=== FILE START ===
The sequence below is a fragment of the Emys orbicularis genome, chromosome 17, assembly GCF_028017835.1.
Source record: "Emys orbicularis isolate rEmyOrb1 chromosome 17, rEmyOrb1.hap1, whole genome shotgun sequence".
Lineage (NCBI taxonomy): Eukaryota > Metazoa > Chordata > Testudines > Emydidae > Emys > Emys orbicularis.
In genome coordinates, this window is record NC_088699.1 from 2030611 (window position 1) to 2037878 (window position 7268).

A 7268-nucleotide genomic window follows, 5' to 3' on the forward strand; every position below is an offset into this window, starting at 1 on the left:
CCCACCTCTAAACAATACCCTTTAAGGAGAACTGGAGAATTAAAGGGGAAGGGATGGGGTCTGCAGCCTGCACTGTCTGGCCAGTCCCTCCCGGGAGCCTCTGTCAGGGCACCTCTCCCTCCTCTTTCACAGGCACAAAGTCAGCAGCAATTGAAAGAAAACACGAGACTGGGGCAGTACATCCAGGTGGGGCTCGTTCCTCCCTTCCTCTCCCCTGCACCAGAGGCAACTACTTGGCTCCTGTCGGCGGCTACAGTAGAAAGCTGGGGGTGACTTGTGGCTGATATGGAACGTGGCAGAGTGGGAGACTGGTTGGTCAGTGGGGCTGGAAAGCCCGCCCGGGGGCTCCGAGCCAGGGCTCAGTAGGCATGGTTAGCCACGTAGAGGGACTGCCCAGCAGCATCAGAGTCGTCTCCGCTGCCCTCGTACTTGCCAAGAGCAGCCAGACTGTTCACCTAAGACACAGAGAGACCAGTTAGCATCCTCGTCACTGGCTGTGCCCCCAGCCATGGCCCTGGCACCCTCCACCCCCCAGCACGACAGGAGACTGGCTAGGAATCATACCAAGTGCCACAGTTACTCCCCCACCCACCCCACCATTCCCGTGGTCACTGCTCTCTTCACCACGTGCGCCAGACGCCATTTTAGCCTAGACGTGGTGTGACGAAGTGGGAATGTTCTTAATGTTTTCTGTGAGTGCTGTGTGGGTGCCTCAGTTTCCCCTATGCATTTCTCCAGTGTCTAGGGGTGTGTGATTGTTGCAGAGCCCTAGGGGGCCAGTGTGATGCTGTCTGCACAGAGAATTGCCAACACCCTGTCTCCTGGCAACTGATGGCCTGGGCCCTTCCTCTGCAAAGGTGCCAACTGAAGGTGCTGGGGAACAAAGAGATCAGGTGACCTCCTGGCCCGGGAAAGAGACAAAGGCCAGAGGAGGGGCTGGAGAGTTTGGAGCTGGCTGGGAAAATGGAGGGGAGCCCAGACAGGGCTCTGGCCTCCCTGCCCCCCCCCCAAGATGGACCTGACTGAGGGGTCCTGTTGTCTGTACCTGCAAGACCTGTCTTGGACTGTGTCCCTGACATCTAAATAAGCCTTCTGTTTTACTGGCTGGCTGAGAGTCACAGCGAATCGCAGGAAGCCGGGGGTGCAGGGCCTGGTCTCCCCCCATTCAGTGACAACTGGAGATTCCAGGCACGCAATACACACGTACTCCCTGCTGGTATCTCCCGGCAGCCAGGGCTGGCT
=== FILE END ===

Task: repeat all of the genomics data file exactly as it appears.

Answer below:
The sequence below is a fragment of the Emys orbicularis genome, chromosome 17, assembly GCF_028017835.1.
Source record: "Emys orbicularis isolate rEmyOrb1 chromosome 17, rEmyOrb1.hap1, whole genome shotgun sequence".
Lineage (NCBI taxonomy): Eukaryota > Metazoa > Chordata > Testudines > Emydidae > Emys > Emys orbicularis.
In genome coordinates, this window is record NC_088699.1 from 2030611 (window position 1) to 2037878 (window position 7268).

A 7268-nucleotide genomic window follows, 5' to 3' on the forward strand; every position below is an offset into this window, starting at 1 on the left:
CCCACCTCTAAACAATACCCTTTAAGGAGAACTGGAGAATTAAAGGGGAAGGGATGGGGTCTGCAGCCTGCACTGTCTGGCCAGTCCCTCCCGGGAGCCTCTGTCAGGGCACCTCTCCCTCCTCTTTCACAGGCACAAAGTCAGCAGCAATTGAAAGAAAACACGAGACTGGGGCAGTACATCCAGGTGGGGCTCGTTCCTCCCTTCCTCTCCCCTGCACCAGAGGCAACTACTTGGCTCCTGTCGGCGGCTACAGTAGAAAGCTGGGGGTGACTTGTGGCTGATATGGAACGTGGCAGAGTGGGAGACTGGTTGGTCAGTGGGGCTGGAAAGCCCGCCCGGGGGCTCCGAGCCAGGGCTCAGTAGGCATGGTTAGCCACGTAGAGGGACTGCCCAGCAGCATCAGAGTCGTCTCCGCTGCCCTCGTACTTGCCAAGAGCAGCCAGACTGTTCACCTAAGACACAGAGAGACCAGTTAGCATCCTCGTCACTGGCTGTGCCCCCAGCCATGGCCCTGGCACCCTCCACCCCCCAGCACGACAGGAGACTGGCTAGGAATCATACCAAGTGCCACAGTTACTCCCCCACCCACCCCACCATTCCCGTGGTCACTGCTCTCTTCACCACGTGCGCCAGACGCCATTTTAGCCTAGACGTGGTGTGACGAAGTGGGAATGTTCTTAATGTTTTCTGTGAGTGCTGTGTGGGTGCCTCAGTTTCCCCTATGCATTTCTCCAGTGTCTAGGGGTGTGTGATTGTTGCAGAGCCCTAGGGGGCCAGTGTGATGCTGTCTGCACAGAGAATTGCCAACACCCTGTCTCCTGGCAACTGATGGCCTGGGCCCTTCCTCTGCAAAGGTGCCAACTGAAGGTGCTGGGGAACAAAGAGATCAGGTGACCTCCTGGCCCGGGAAAGAGACAAAGGCCAGAGGAGGGGCTGGAGAGTTTGGAGCTGGCTGGGAAAATGGAGGGGAGCCCAGACAGGGCTCTGGCCTCCCTGCCCCCCCCCCAAGATGGACCTGACTGAGGGGTCCTGTTGTCTGTACCTGCAAGACCTGTCTTGGACTGTGTCCCTGACATCTAAATAAGCCTTCTGTTTTACTGGCTGGCTGAGAGTCACAGCGAATCGCAGGAAGCCGGGGGTGCAGGGCCTGGTCTCCCCCCATTCAGTGACAACTGGAGATTCCAGGCACGCAATACACACGTACTCCCTGCTGGTATCTCCCGGCAGCCAGGGCTGGCT